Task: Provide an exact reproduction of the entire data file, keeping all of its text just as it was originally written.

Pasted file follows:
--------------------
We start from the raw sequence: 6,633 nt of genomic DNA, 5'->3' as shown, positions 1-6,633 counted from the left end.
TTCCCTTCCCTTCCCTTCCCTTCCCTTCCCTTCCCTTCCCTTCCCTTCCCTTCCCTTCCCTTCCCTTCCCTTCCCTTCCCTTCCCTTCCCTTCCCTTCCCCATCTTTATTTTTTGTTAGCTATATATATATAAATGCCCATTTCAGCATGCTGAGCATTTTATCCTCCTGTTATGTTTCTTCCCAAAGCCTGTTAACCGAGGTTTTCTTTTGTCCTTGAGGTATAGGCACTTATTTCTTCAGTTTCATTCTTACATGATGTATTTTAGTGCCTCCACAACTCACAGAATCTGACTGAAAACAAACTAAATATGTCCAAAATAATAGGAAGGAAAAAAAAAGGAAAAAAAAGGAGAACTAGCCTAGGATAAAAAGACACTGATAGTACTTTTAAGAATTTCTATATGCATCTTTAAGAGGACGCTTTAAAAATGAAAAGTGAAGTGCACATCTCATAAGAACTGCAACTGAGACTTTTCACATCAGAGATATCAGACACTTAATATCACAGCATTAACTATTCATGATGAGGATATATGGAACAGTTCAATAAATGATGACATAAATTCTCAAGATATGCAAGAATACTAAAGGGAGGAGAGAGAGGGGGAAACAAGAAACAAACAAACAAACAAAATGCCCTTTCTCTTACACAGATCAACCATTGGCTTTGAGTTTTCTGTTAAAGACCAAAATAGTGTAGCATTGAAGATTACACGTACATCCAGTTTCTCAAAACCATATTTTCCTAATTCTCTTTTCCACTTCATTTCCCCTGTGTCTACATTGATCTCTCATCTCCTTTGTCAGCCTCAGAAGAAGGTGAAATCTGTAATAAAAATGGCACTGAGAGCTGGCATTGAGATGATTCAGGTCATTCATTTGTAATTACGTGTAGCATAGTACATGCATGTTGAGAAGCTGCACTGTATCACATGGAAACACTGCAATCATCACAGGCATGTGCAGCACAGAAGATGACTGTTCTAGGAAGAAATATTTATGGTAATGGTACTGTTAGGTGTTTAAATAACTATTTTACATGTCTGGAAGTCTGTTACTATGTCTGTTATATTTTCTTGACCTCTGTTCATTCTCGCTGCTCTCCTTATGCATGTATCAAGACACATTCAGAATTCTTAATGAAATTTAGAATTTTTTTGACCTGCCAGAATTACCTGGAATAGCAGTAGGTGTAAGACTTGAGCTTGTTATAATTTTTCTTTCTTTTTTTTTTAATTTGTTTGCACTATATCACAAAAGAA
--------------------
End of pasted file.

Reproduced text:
We start from the raw sequence: 6,633 nt of genomic DNA, 5'->3' as shown, positions 1-6,633 counted from the left end.
TTCCCTTCCCTTCCCTTCCCTTCCCTTCCCTTCCCTTCCCTTCCCTTCCCTTCCCTTCCCTTCCCTTCCCTTCCCTTCCCTTCCCTTCCCTTCCCTTCCCCATCTTTATTTTTTGTTAGCTATATATATATAAATGCCCATTTCAGCATGCTGAGCATTTTATCCTCCTGTTATGTTTCTTCCCAAAGCCTGTTAACCGAGGTTTTCTTTTGTCCTTGAGGTATAGGCACTTATTTCTTCAGTTTCATTCTTACATGATGTATTTTAGTGCCTCCACAACTCACAGAATCTGACTGAAAACAAACTAAATATGTCCAAAATAATAGGAAGGAAAAAAAAAGGAAAAAAAAGGAGAACTAGCCTAGGATAAAAAGACACTGATAGTACTTTTAAGAATTTCTATATGCATCTTTAAGAGGACGCTTTAAAAATGAAAAGTGAAGTGCACATCTCATAAGAACTGCAACTGAGACTTTTCACATCAGAGATATCAGACACTTAATATCACAGCATTAACTATTCATGATGAGGATATATGGAACAGTTCAATAAATGATGACATAAATTCTCAAGATATGCAAGAATACTAAAGGGAGGAGAGAGAGGGGGAAACAAGAAACAAACAAACAAACAAAATGCCCTTTCTCTTACACAGATCAACCATTGGCTTTGAGTTTTCTGTTAAAGACCAAAATAGTGTAGCATTGAAGATTACACGTACATCCAGTTTCTCAAAACCATATTTTCCTAATTCTCTTTTCCACTTCATTTCCCCTGTGTCTACATTGATCTCTCATCTCCTTTGTCAGCCTCAGAAGAAGGTGAAATCTGTAATAAAAATGGCACTGAGAGCTGGCATTGAGATGATTCAGGTCATTCATTTGTAATTACGTGTAGCATAGTACATGCATGTTGAGAAGCTGCACTGTATCACATGGAAACACTGCAATCATCACAGGCATGTGCAGCACAGAAGATGACTGTTCTAGGAAGAAATATTTATGGTAATGGTACTGTTAGGTGTTTAAATAACTATTTTACATGTCTGGAAGTCTGTTACTATGTCTGTTATATTTTCTTGACCTCTGTTCATTCTCGCTGCTCTCCTTATGCATGTATCAAGACACATTCAGAATTCTTAATGAAATTTAGAATTTTTTTGACCTGCCAGAATTACCTGGAATAGCAGTAGGTGTAAGACTTGAGCTTGTTATAATTTTTCTTTCTTTTTTTTTTAATTTGTTTGCACTATATCACAAAAGAA